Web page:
U.S. War Policy Causes Death and Destruction

This is a genocidal war being waged with the support of Washington. It is the Obama administration that has authorized the use of American-made warplanes, bombs and other destructive weapons against the Yemeni people.

The Wall Street Journal reported on October 10 that “The U.S., a top Saudi arms supplier, approved a $1.15 billion sale of tanks and other military equipment to Riyadh in August. Citing Yemen’s high civilian casualty toll, four senators introduced a resolution on the floor of the Senate in September to block the sale, but the measure failed to garner sufficient support in a vote later that month. The U.K. government has approved for the sale of billions of dollars’ worth of British jets, bombs and missiles to the country in recent years.”

Without the diplomatic cover provided by the White House the war waged by the Saudi-GCC coalition could not have been carried out for the last 19 months. The situation in Syria has overshadowed the war in Yemen yet both are a direct result of the failed imperialist policies of the U.S.

Posted in USA, Europe, Saudi Arabia, Yemen0 Comments

Do Western Nations Care about Yemeni Lives or Saudi Blood Money?

NOVANEWS

by: Medea Benjamin

Mourners on Monday carry the coffin of Abdul Qader Helal, the mayor of the Yemeni capital San’aa, who was killed in an air strike on a funeral blamed by Houthi rebels on Saudi Arabia. (Photo: Reuters)

How much is the life of a Yemeni worth? Not much, according to the Saudi regime that has been bombing and starving the people of Yemen for since March 2015, or to the Saudi’s western backers, particularly the US and UK, which have been supplying the Saudi regime with weapons, military training, logistical support and diplomatic cover for its dirty interventionist war.

The latest outrage is the October 8 bombing of a packed funeral hall in Yemen’s capital city of Sanaa. This horrendous attack killed more than 140 people and injured about 600 more.

“The time for review and mild statements of condemnation is over. The blood of the Yemeni people is on our hands.”

On the heels of this attack comes a blistering report by Reuters showing, through Freedom of Information Act documents, that the Obama administration went ahead with a $1.3 billion arms sale to Saudi Arabia last year despite warnings from US officials that the United States could be implicated in war crimes for supporting a Saudi-led air campaign in Yemen that has killed thousands of civilians.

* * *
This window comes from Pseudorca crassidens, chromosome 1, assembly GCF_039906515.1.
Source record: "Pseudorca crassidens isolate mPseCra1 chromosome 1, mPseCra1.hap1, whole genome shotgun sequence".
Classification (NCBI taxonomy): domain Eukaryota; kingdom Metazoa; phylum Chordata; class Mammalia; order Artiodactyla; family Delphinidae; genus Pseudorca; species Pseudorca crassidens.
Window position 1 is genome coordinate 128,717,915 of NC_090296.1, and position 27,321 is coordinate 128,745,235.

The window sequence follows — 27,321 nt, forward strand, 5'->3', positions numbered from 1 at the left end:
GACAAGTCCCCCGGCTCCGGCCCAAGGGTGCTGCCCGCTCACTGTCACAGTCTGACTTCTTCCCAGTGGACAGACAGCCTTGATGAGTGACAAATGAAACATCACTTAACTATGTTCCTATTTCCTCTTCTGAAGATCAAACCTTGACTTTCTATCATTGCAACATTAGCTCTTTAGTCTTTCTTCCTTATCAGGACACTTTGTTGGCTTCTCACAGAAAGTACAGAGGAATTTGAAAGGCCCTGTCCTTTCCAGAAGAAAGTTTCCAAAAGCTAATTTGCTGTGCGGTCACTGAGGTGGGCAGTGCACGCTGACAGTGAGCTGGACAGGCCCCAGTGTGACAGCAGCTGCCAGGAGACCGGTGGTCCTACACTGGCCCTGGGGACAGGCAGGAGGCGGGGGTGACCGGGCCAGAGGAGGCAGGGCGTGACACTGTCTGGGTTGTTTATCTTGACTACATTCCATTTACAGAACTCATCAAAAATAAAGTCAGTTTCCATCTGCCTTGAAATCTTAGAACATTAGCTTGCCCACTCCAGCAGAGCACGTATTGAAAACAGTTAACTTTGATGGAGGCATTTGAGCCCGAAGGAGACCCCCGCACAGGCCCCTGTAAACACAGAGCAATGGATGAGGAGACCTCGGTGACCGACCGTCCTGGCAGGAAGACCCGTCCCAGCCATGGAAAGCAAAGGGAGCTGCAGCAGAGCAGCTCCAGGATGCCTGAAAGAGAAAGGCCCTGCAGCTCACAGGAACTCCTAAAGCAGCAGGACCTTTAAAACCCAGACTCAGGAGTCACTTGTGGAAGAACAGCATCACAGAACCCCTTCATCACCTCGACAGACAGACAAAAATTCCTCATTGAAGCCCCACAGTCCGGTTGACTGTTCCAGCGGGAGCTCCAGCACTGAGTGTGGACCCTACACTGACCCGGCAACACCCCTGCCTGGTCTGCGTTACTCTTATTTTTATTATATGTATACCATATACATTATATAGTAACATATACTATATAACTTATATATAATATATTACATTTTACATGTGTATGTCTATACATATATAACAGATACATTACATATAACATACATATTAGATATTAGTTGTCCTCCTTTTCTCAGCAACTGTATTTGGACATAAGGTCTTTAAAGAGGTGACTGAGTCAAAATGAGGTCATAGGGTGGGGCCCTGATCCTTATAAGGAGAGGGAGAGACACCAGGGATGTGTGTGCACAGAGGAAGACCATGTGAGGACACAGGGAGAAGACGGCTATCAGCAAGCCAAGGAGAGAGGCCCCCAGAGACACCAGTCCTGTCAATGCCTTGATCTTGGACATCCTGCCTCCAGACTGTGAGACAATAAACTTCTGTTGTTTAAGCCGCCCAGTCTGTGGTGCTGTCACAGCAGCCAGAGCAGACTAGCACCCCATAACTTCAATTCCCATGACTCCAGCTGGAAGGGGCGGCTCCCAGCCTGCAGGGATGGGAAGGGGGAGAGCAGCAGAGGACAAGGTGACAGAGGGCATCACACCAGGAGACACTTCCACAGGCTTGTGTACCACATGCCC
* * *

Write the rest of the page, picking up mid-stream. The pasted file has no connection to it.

What has been the US and UK governments’ response to the funeral bombing? The British government announced UK arms sales to the Saudis is “under careful and continual review”, while the Obama administration issued a statement that US support for Saudis is not a “blank check” and that the US was “prepared to adjust our support so as to better align with US principles, values and interests.”

The “principles, values and interests” of the Western powers, however, have been to buy cheap Saudi oil and make record profits by selling massive quantities of weapons to one of the most repressive countries in the world.

Ever since the founding of the kingdom in 1932, the West has allied itself with a government that beheads non-violent dissidents, forces women to live under the dictates of male guardians, treats foreign workers like indentured servants, spreads the intolerant Wahhabi version of Islam around the world, funds terrorist groups, crushes democratic uprisings in neighboring countries like Bahrain and now wages a catastrophic war in one of the poorest countries in the Arab world, Yemen.